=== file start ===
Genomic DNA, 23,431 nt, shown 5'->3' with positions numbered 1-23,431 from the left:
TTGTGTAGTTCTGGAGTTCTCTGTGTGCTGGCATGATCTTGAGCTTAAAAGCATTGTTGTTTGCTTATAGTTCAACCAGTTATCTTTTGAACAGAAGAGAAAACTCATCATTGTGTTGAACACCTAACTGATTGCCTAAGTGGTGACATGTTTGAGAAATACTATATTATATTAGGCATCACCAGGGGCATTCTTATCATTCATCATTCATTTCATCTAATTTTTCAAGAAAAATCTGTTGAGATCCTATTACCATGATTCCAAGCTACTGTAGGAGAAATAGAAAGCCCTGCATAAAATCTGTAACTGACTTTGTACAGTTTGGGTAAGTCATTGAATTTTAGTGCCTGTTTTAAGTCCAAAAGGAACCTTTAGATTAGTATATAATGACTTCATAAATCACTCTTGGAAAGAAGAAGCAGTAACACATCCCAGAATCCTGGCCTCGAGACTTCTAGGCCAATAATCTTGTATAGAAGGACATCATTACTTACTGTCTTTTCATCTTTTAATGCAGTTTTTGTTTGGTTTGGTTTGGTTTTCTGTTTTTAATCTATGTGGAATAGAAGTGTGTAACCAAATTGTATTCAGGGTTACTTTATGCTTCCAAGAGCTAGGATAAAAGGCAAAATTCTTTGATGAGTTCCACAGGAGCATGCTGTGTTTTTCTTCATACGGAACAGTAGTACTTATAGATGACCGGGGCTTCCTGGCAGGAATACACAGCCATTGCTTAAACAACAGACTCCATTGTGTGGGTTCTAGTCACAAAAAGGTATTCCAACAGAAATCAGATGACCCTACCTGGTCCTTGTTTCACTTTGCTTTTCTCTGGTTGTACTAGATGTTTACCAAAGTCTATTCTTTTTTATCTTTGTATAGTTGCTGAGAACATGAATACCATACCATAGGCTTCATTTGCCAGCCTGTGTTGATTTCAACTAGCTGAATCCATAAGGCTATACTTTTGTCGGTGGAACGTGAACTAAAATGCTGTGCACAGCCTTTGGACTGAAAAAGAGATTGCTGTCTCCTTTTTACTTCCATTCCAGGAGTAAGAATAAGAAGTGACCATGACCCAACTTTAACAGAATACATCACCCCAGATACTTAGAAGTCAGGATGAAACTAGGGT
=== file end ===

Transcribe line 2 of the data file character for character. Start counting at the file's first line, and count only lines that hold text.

TTGTGTAGTTCTGGAGTTCTCTGTGTGCTGGCATGATCTTGAGCTTAAAAGCATTGTTGTTTGCTTATAGTTCAACCAGTTATCTTTTGAACAGAAGAGAAAACTCATCATTGTGTTGAACACCTAACTGATTGCCTAAGTGGTGACATGTTTGAGAAATACTATATTATATTAGGCATCACCAGGGGCATTCTTATCATTCATCATTCATTTCATCTAATTTTTCAAGAAAAATCTGTTGAGATCCTATTACCATGATTCCAAGCTACTGTAGGAGAAATAGAAAGCCCTGCATAAAATCTGTAACTGACTTTGTACAGTTTGGGTAAGTCATTGAATTTTAGTGCCTGTTTTAAGTCCAAAAGGAACCTTTAGATTAGTATATAATGACTTCATAAATCACTCTTGGAAAGAAGAAGCAGTAACACATCCCAGAATCCTGGCCTCGAGACTTCTAGGCCAATAATCTTGTATAGAAGGACATCATTACTTACTGTCTTTTCATCTTTTAATGCAGTTTTTGTTTGGTTTGGTTTGGTTTTCTGTTTTTAATCTATGTGGAATAGAAGTGTGTAACCAAATTGTATTCAGGGTTACTTTATGCTTCCAAGAGCTAGGATAAAAGGCAAAATTCTTTGATGAGTTCCACAGGAGCATGCTGTGTTTTTCTTCATACGGAACAGTAGTACTTATAGATGACCGGGGCTTCCTGGCAGGAATACACAGCCATTGCTTAAACAACAGACTCCATTGTGTGGGTTCTAGTCACAAAAAGGTATTCCAACAGAAATCAGATGACCCTACCTGGTCCTTGTTTCACTTTGCTTTTCTCTGGTTGTACTAGATGTTTACCAAAGTCTATTCTTTTTTATCTTTGTATAGTTGCTGAGAACATGAATACCATACCATAGGCTTCATTTGCCAGCCTGTGTTGATTTCAACTAGCTGAATCCATAAGGCTATACTTTTGTCGGTGGAACGTGAACTAAAATGCTGTGCACAGCCTTTGGACTGAAAAAGAGATTGCTGTCTCCTTTTTACTTCCATTCCAGGAGTAAGAATAAGAAGTGACCATGACCCAACTTTAACAGAATACATCACCCCAGATACTTAGAAGTCAGGATGAAACTAGGGT